Cheesemaking at Lone Grazer“Cheesemaking is a creative endeavor that blends art and science and physical labor with technical knowledge,” Nilsson says. “I love making cheese.”

Right now, The Lone Grazer is producing one kind of cheese, curds. “These have a nice salty bite,” Scott Heard says of The Lone Grazer’s cheese. “They make you want to eat a whole lot more cheese curds.” Several months down the road, The Lone Grazer will produce string cheese, ricotta and aged cheeses as well. Both stores will carry the additional cheeses as they become available. According to Eastside Co-op, deliveries to that store will be on Friday, if you want to come in for the squeakiest curd possible.

“Putting a delicious piece of cheese on a crusty bread or cracker is one of the simple joys in life,” says Lone Grazer founder Kieran Folliard. “I’m drawn to the making of cheeses from fresh, pure milk.”

One of Folliard’s other endeavors is 2 Gingers (local Irish whiskey) which is located in the same building as The Lone Grazer. Mike Phillips’ Red Table Meat Co., which brings such great salumi to Seward’s Meat Department, is also located in that building and soon, Chow Girls Catering will be housed there too.

For such a young company, The Lone Grazer finds itself at the center of a superb local food-hub. They can count on support from the P6 co-ops as they grow!

Equal Exchange Beyond the Peel: Avocados

A version of this post by Jennie Msall originally appeared in three parts in the Equal Exchange Beyond the Peel newsletter. 

The Need for Transformative Trade

Fact: 120 million pounds of avocados were sold in the United States in the days leading up to the Super Bowl.

That’s about 5 million cases.

At Equal Exchange, we’re also asking ourselves how our work importing Mexican avocados relates to issues illustrated in the LA Times piece about the Mexican produce industry. Reporter Richard Marosi traveled across nine Mexican states over 18 months, meeting with workers at the giant farms that export much of the produce sold in the United States. The result was a four-part series released in December that exposed the hardships that Mexican laborers endure, including poor living conditions and work without pay.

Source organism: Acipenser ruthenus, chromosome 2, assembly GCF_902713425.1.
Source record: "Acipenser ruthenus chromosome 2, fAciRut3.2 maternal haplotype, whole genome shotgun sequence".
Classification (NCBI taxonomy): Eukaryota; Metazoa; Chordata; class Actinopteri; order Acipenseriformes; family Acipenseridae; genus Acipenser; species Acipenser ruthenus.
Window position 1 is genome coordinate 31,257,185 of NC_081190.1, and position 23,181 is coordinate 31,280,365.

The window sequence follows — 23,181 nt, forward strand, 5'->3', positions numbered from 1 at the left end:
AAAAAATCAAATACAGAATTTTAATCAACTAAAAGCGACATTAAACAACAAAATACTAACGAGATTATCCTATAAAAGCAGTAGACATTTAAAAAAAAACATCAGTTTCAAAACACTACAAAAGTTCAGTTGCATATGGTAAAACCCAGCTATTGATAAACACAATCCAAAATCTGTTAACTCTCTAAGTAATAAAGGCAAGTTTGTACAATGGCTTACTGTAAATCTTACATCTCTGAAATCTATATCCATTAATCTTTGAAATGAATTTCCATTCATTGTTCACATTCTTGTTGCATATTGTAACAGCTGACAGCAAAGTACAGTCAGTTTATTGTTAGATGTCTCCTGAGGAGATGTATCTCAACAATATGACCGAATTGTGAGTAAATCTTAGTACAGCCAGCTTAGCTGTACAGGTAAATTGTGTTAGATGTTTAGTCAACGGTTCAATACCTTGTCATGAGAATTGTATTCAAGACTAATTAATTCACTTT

Many people have responded to the article, calling for reforms to current trade policies and practices. As we reflect on our broken food system, we want to push the conversation beyond calls for reform. Instead of just reforming the existing policies and practices, we want to talk about what it would look like to truly transform the way Mexican produce is grown and exported to the United States.

What do we mean when we talk about building a transformative trade model?  Reform means taking what already exists, and then tweaking it. It means making amendments and revisions until it is better. But when we transform something, we start from scratch, moving beyond what has worked in the past and completely reconstructing the system.  Reform is easier, safer, and faster; transformation is harder, riskier, and happens over time. 

This e-mail is the first of a three-part series that digs deeper into this topic. Over the next few days, we’ll highlight our ideas for a transformative trade model and the role that our distributors, stores, and customers play in making this vision a reality. (more…)

Wheatgrass in Arkansas!

A version of this blog post by Pauline Theissen first appeared on Ozark Natural Foods’ blog.

Winter is here! During this time of year when it’s harder to exercise due to cold, and we want to eat more carbohydrates and meat, we need to get as much nutrients through our diet as we can. Obviously, adding more fresh produce to your diet can really help you maximize on your daily nutrient intake. Wheatgrass shots are another way to get a ton of nutrients in a tiny package!

ONF-49

This week in produce we are excited to be able to introduce you to our newest Principle 6 producer, Wheatgrass Express! The business is run by Ross & Guadalupe Ferguson in gleamingly clean warehouse facility in Springdale, AR where they work to supply our store with sprouts and wheatgrass. The process of adding a new vendor for our store is fairly uncomplicated though there are things that we do to begin a mutually beneficial relationship with each of our Principle 6 producers. An important aspect of this relationship is the story about each of our P6 vendors. Telling that story will tell a lot about the type of product that a producer works so hard to provide. In working with dozens of farmers, I am always curious about what motivates them to grow a particular crop as farming is assuredly a labor that requires passion. To help us with the story of Wheatgrass Express, Ross & Guadalupe took some time to answer some questions about themselves.

ONF-38

Q: What you produce, how long have you been in production and how did you get started?
R&G: We produce wheatgrass and a variety of micro greens, and have been in production since September, 2014. We got started the idea when friends of ours opened a juice bar in town. We thought it would be great to provide them with locally grown products to juice with! (more…)